- Area, M. (2007). Algunos principios para el desarrollo de buenas prácticas pedagógicas con las TICs en el aula. Comunicación y pedagogía: Nuevas tecnologías y recursos didácticos, 222, 42–47.Google Scholar
- Cabero, J., & Llorente, M. (2015). Information and communication technologies (IT): Formative scenarios and learning theories. Revista Lasallista de Investigación, 12(2), 186–193.Google Scholar
- Cobo, C., & Moravec, J. W. (2011). Invisible learning. Towards a new ecology of education. Barcelona: Collecció Transmedia XXI. Publicacions i Edicions de la Universitat de Barcelona.Google Scholar
- Coll, C., Engel, A., Saz, A., & Bustos, A. (2014). Personal learning environments: Design and use. Cultura y Educación, 26(4), 775–801.View ArticleGoogle Scholar
- Cope B., & Kalantzis, M. (2009). Ubiquitous Learning. Exploring the anywhere/anytime possibilities for learning in the age of digital media. Illinois: University of Illinois PressGoogle Scholar
- Cormier, D. (2008). Rhizomatic knowledge communities: Edtechtalk, Webcast Academy. Dave’s Educational Blog. Retrieved from: http://davecormier.com/edblog/2008/02/29/rhizomatic-knowledge-communities-edtechtalk-webcast-academy/
- Escofet, A., Albert, A., & Vilá, G. (2008). Teach and learn with ICT in the University. Colección Cuadernos de Docencia Universitaria. Barcelona: ICE-Octaedro.Google Scholar
- Ferrari, A. (2012). Digital competence in practice: An analysis of frameworks. Sevilla: JRC IPTS. doi:10.2791/82116.Google Scholar
- García-González, I., Gros, B., & Escofet, A. (2012). The influence of gender on digital culture of university students. Athenea Digital, 12(3), 95–114.View ArticleGoogle Scholar
- Gros, B. (2015). The fall of the walls of knowledge in the digital society and the emerging pedagogies. Education in the Knowledge Society (EKS), 16(1), 58–68. doi: 10.14201/eks20151615868.View ArticleGoogle Scholar
- Jiménez-Cortés, R. (2015). Ubiquitous learning of the young women in the social networks sites and their awareness of learning. Prisma Social, 15, 180–221.Google Scholar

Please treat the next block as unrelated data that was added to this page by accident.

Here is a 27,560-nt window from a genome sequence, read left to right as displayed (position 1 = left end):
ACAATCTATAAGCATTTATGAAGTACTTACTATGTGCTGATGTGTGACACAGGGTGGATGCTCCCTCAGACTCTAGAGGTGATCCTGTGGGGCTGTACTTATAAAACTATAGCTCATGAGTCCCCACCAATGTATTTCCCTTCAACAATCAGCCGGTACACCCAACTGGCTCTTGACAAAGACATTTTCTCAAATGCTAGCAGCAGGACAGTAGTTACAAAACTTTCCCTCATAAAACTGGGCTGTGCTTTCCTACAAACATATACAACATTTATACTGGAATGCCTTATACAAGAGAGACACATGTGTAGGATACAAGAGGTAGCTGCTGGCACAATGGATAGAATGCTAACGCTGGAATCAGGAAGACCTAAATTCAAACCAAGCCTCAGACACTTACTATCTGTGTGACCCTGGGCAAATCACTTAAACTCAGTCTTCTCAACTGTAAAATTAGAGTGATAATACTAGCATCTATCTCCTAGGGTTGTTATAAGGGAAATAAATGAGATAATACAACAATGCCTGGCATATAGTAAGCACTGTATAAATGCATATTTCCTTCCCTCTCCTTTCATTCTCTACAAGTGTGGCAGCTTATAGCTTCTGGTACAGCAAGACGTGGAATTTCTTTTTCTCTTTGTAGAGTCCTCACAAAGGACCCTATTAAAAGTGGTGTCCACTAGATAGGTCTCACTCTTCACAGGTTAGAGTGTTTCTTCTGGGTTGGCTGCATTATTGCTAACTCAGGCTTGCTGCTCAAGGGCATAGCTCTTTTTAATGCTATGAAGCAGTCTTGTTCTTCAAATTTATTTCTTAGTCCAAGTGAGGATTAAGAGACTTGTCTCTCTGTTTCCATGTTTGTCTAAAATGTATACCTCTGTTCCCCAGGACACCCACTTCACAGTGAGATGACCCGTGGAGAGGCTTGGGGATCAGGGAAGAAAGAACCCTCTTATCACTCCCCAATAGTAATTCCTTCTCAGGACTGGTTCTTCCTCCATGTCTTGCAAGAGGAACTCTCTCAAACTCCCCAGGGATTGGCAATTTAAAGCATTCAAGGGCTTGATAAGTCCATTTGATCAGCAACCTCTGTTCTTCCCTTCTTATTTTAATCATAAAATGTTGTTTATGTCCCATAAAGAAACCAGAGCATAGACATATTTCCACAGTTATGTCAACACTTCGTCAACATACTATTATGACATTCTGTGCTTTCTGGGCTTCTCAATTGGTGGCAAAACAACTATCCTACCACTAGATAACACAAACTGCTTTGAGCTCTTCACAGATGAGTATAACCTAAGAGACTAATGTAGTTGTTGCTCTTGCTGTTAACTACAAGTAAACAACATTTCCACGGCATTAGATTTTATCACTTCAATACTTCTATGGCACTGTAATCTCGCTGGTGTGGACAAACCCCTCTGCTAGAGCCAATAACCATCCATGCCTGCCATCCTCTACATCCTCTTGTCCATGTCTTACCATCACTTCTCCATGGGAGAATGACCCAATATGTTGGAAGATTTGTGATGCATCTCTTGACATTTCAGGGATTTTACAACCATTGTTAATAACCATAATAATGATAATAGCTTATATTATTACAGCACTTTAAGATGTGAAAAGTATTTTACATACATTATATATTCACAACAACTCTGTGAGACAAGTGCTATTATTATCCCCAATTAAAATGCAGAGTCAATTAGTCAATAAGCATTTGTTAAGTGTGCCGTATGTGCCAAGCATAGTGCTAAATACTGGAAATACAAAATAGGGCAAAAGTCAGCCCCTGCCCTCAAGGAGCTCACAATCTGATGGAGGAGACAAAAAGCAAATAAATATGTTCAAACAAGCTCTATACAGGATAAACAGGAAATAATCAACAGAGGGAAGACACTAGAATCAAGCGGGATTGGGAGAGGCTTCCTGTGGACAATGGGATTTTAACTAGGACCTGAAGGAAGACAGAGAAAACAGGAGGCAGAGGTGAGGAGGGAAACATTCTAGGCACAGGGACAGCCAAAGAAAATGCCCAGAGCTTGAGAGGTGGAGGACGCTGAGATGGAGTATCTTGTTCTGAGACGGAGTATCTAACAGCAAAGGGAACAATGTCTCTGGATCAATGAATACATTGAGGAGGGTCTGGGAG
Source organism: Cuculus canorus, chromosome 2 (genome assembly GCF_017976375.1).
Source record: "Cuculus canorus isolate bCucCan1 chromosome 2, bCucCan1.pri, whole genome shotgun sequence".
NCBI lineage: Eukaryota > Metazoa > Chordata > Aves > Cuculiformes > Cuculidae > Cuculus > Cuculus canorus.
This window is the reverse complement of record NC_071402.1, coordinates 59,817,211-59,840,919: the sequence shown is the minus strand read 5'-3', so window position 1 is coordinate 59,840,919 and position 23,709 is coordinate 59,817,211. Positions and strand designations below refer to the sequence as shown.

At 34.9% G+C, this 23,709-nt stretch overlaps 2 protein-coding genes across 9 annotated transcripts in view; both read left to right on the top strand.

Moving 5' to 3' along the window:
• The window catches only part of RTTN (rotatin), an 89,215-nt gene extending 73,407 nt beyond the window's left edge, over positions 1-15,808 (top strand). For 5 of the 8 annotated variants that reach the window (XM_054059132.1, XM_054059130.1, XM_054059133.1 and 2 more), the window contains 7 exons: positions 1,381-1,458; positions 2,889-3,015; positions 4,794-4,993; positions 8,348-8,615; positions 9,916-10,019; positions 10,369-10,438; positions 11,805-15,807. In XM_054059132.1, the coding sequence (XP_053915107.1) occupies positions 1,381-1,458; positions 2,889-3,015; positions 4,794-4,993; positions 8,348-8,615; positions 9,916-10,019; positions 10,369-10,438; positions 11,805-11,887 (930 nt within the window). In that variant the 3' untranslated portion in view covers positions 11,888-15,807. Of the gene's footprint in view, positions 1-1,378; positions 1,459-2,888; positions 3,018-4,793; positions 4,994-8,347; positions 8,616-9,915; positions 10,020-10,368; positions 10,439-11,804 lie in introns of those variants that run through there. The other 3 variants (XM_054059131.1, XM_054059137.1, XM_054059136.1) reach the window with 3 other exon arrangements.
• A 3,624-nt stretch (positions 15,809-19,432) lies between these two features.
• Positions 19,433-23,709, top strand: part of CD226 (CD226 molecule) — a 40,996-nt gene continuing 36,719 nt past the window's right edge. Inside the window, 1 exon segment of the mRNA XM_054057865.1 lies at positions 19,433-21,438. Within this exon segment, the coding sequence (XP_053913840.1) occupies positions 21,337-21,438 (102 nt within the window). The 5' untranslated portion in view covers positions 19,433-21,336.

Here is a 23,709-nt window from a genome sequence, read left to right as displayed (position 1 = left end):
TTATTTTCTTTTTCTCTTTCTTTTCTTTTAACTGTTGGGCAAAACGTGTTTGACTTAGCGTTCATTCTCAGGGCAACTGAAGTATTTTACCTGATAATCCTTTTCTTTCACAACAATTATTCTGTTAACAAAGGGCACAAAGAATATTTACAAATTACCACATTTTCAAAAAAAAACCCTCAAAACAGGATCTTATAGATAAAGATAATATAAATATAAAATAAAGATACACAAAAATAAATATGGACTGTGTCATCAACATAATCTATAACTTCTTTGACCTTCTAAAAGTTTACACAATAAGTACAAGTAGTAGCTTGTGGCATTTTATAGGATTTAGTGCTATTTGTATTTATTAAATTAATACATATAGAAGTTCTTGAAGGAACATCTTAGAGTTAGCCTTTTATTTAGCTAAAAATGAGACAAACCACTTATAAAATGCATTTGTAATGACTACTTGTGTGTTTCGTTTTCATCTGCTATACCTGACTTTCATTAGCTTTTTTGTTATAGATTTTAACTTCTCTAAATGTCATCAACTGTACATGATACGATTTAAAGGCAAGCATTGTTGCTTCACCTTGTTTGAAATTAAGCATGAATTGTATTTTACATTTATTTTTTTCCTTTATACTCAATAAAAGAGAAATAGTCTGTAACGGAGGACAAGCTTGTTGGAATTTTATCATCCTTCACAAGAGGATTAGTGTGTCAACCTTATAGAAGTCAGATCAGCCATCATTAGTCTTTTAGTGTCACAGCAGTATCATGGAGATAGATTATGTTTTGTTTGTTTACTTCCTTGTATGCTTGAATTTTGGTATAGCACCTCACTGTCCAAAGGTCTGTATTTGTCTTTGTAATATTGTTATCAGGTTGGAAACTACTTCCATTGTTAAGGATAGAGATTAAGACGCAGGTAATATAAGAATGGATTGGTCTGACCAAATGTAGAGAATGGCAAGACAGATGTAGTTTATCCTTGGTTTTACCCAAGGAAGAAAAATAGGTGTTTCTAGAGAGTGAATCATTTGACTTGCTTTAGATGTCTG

- Johnson, L., Adams Becker, S., Estrada, V., & Freeman, A. (2015). Horizon report: 2015 Higher Education Edition. Reading. Retrieved from http://cdn.nmc.org/media/2015-nmc-horizon-report-HE-EN.pdf
- Maquilón, J. J., Mirete, A. B., García-Sánchez, F. A., & Hernández, F. (2013). Students´ assessment of ICT and approaches to learning. Revista de Investigación Educativa, 31(2), 537–554. doi:10.6018/rie.31.2.151891.Google Scholar
- Margaryan, A., Littlejohn, A., & Vojt, G. (2011). Are digital natives a myth or reality? University students’ use of digital technologies. Computers & Education, 56(2), 429–440. doi:10.1016/j.compedu.2010.09.004.View ArticleGoogle Scholar
- Onrubia, J. (2005). Aprender y enseñar en entornos virtuales: actividad conjunta, ayuda pedagógica y construcción del conocimiento. Revista de educación a distancia. Retrieved from: http://www.um.es/ead/red/M2/conferencia_onrubia.pdf
- Rebollo-Catalán, A., Vico-Bosch, A., & García-Pérez, R. (2015). Women's learning of social networks and their influence on digital competence. Prisma Social, 15, 122–146.Google Scholar
- Rebollo-Catalán, A., Mayor-Buzón, V., & García-Pérez, R. (2015). Las competencias digitales en las redes sociales como indicador de las nuevas alfabetizaciones. Paper presented at CINAIC2015, Madrid, España del 14 al 16 de Octubre.Google Scholar
- Rosenthal, R. L. (2008). Older computer-literate women: Their motivations, obstacles, and paths to success. Educational Gerontology, 34(7), 610–626. doi: 1080/03601270801949427.View ArticleGoogle Scholar
- Sánchez-Vadillo, N., Ortega-Esteban, O., & Vall-llovera, M. (2012). Breaking the gender digital divide. Involved factors in the choice of a technological career. Athenea Digital, 12(3), 115–128.View ArticleGoogle Scholar
- Siemens, G. (2005). Connectivism: A learning theory for the digital age. International Journal of Instructional Technology and Distance Learning, 2(1), 6. Retrieved from: http://www.elearnspace.org/Articles/connectivism.htm.Google Scholar
- UK government’s technical report (2012). Research and analysis. Digital Landscape Research. Retrieved from: https://www.gov.uk/government/publications/digital-landscape-research/digital-landscape-research
- Van Deursen, A. J. M., Helsper, E. J., & Eynon, R. (2014). Measuring digital skills. From digital skills to tangible Outcomes project report. Retrieved from: www.oii.ox.ac.uk/research/projects/?id=112
- Vergés, N. (2012). From exclusion to self-inclusion of women in ICT.Motivations, enablers and mechanisms of self-inclusion. Athenea Digital, 12(3), 129–150.View ArticleGoogle Scholar
- Vergés, N., Hache, A., & Cruells, E. (2011). Digging in the significance of the internet for the ICT access, uses and desires of women in ICT. Teoría de La Educación. Educación y cultura en la sociedad de la información, 12(2), 105–121.Google Scholar
- Zapata-Ros, M. (2015). Theories and models about learning in connected and ubiquitous environments: Bases for a new theoretical model from a critical vision of "connectivism". Education in the Knowledge Society (EKS), 16(1), 69–102.View ArticleGoogle Scholar